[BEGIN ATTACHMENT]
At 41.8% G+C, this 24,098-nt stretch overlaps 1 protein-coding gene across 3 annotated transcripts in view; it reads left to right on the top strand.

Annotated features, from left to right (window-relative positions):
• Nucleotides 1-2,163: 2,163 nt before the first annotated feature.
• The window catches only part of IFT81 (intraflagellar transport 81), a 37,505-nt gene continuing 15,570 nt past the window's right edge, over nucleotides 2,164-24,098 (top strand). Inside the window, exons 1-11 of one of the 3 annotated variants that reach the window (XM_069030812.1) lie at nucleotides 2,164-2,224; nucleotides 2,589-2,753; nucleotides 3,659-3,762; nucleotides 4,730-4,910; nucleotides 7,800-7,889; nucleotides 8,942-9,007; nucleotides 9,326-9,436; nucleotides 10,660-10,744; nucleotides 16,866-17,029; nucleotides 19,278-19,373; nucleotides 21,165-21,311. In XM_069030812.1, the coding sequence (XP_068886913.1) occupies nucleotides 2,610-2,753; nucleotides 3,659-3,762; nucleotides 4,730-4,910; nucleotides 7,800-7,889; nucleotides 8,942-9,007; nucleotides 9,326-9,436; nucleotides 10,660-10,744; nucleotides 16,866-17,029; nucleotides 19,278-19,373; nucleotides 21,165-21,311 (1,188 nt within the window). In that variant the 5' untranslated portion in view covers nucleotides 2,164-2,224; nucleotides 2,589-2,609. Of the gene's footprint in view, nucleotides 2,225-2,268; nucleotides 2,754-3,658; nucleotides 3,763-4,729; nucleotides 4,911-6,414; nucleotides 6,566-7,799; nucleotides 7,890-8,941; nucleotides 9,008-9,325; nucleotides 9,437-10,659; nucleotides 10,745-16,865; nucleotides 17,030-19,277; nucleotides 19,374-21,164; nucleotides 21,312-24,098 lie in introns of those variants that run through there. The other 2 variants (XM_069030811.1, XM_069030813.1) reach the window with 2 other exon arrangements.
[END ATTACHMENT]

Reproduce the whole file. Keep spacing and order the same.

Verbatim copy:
At 41.8% G+C, this 24,098-nt stretch overlaps 1 protein-coding gene across 3 annotated transcripts in view; it reads left to right on the top strand.

Annotated features, from left to right (window-relative positions):
• Nucleotides 1-2,163: 2,163 nt before the first annotated feature.
• The window catches only part of IFT81 (intraflagellar transport 81), a 37,505-nt gene continuing 15,570 nt past the window's right edge, over nucleotides 2,164-24,098 (top strand). Inside the window, exons 1-11 of one of the 3 annotated variants that reach the window (XM_069030812.1) lie at nucleotides 2,164-2,224; nucleotides 2,589-2,753; nucleotides 3,659-3,762; nucleotides 4,730-4,910; nucleotides 7,800-7,889; nucleotides 8,942-9,007; nucleotides 9,326-9,436; nucleotides 10,660-10,744; nucleotides 16,866-17,029; nucleotides 19,278-19,373; nucleotides 21,165-21,311. In XM_069030812.1, the coding sequence (XP_068886913.1) occupies nucleotides 2,610-2,753; nucleotides 3,659-3,762; nucleotides 4,730-4,910; nucleotides 7,800-7,889; nucleotides 8,942-9,007; nucleotides 9,326-9,436; nucleotides 10,660-10,744; nucleotides 16,866-17,029; nucleotides 19,278-19,373; nucleotides 21,165-21,311 (1,188 nt within the window). In that variant the 5' untranslated portion in view covers nucleotides 2,164-2,224; nucleotides 2,589-2,609. Of the gene's footprint in view, nucleotides 2,225-2,268; nucleotides 2,754-3,658; nucleotides 3,763-4,729; nucleotides 4,911-6,414; nucleotides 6,566-7,799; nucleotides 7,890-8,941; nucleotides 9,008-9,325; nucleotides 9,437-10,659; nucleotides 10,745-16,865; nucleotides 17,030-19,277; nucleotides 19,374-21,164; nucleotides 21,312-24,098 lie in introns of those variants that run through there. The other 2 variants (XM_069030811.1, XM_069030813.1) reach the window with 2 other exon arrangements.